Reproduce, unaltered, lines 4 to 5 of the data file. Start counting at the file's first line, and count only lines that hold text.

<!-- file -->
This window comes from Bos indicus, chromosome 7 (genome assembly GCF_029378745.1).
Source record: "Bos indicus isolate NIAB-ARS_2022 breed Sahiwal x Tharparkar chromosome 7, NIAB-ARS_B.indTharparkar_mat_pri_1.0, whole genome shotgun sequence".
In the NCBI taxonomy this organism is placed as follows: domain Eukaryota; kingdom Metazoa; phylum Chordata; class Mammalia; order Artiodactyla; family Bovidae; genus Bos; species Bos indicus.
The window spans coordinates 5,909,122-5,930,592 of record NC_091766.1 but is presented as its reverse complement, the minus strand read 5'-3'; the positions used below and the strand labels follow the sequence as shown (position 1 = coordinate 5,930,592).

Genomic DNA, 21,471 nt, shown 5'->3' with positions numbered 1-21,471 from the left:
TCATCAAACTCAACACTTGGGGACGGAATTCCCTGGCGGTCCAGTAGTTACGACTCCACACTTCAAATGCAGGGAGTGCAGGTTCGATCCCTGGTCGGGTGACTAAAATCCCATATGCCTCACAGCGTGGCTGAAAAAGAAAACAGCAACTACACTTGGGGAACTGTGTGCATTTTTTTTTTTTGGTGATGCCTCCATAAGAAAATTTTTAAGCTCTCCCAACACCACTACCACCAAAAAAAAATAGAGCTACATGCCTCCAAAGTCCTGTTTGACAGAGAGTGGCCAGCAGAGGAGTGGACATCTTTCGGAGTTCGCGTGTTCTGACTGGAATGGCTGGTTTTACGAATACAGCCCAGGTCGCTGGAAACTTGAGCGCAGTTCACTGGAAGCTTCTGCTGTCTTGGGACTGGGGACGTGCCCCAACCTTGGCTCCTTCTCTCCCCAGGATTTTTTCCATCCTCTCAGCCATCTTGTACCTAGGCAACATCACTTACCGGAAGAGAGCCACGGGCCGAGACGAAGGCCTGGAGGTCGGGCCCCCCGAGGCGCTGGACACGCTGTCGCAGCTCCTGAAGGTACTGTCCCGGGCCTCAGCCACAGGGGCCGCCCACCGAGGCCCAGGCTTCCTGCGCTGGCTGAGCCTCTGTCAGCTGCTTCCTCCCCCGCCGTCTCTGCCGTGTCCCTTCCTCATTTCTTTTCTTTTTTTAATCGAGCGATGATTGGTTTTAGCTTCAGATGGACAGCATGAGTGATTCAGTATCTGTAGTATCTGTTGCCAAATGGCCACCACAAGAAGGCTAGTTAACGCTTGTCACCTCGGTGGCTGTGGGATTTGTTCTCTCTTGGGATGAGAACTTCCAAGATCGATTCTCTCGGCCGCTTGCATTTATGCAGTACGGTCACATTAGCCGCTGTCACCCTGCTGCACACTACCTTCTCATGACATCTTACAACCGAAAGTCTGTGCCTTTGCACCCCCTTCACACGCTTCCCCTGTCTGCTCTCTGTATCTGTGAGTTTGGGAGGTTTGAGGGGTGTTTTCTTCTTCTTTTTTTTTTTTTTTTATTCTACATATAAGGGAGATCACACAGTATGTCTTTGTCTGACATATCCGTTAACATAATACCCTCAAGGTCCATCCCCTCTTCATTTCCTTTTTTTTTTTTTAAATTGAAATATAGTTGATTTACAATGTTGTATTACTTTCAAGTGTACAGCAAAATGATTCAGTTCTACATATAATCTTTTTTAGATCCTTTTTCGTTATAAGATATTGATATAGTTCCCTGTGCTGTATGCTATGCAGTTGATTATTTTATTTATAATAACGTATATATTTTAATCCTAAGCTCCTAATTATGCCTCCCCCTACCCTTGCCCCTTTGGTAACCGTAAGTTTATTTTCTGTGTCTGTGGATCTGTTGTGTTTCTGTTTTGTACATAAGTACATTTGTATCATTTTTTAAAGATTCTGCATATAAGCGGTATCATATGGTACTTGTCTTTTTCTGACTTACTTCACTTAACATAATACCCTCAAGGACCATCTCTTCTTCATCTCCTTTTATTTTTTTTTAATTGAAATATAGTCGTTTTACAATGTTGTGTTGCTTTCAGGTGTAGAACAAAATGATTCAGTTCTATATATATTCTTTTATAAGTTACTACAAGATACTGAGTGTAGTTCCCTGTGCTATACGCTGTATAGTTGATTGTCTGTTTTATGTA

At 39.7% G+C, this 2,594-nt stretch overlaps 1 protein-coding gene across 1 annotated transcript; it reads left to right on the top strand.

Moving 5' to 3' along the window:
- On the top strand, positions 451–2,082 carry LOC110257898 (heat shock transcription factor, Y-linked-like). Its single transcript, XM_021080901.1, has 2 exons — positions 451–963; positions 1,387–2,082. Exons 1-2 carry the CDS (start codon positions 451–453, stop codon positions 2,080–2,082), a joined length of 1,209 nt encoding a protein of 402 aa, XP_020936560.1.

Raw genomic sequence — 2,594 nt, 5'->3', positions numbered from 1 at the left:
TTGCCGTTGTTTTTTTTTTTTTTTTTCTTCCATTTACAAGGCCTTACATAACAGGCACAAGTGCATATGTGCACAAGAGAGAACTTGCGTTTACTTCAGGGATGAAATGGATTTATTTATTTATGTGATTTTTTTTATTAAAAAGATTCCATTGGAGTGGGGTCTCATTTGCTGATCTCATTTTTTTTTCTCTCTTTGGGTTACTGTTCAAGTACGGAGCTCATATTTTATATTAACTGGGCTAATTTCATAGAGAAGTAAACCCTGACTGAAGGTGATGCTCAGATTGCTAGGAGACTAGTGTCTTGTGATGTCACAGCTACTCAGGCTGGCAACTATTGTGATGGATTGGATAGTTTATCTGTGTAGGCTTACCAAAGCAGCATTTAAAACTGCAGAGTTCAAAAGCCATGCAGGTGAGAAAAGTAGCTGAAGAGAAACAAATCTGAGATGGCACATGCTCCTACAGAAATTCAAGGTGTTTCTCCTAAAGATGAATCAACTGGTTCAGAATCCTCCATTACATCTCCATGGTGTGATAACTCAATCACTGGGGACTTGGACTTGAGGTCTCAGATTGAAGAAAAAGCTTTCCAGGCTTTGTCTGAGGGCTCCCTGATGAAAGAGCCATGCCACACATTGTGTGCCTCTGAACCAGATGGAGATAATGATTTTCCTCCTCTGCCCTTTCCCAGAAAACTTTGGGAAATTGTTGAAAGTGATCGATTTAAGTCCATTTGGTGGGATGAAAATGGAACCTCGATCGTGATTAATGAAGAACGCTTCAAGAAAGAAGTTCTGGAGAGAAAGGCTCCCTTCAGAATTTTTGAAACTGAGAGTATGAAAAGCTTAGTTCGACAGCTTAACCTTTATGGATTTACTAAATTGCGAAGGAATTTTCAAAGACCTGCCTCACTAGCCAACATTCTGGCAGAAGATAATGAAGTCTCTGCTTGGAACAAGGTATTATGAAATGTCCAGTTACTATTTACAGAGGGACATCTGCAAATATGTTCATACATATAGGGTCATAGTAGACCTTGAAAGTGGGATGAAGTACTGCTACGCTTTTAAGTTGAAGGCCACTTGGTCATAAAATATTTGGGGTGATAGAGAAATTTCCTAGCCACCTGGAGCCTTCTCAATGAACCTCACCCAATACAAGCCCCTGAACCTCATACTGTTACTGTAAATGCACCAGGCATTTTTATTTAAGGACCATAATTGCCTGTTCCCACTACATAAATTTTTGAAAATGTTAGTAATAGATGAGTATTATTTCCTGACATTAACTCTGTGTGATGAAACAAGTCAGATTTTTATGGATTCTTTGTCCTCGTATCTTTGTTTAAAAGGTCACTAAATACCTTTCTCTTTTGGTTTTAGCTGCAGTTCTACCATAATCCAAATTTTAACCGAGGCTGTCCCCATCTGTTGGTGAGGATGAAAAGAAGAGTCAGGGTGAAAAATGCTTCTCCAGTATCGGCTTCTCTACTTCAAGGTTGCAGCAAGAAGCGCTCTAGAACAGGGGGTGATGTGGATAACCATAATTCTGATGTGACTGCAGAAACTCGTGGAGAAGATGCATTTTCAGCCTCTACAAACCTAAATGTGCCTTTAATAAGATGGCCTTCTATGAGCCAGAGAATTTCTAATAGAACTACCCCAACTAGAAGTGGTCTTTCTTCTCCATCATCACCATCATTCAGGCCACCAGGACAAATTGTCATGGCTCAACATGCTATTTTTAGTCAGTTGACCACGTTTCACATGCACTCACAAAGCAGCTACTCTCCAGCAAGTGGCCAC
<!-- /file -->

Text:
The window spans coordinates 5,909,122-5,930,592 of record NC_091766.1 but is presented as its reverse complement, the minus strand read 5'-3'; the positions used below and the strand labels follow the sequence as shown (position 1 = coordinate 5,930,592).

Genomic DNA, 21,471 nt, shown 5'->3' with positions numbered 1-21,471 from the left: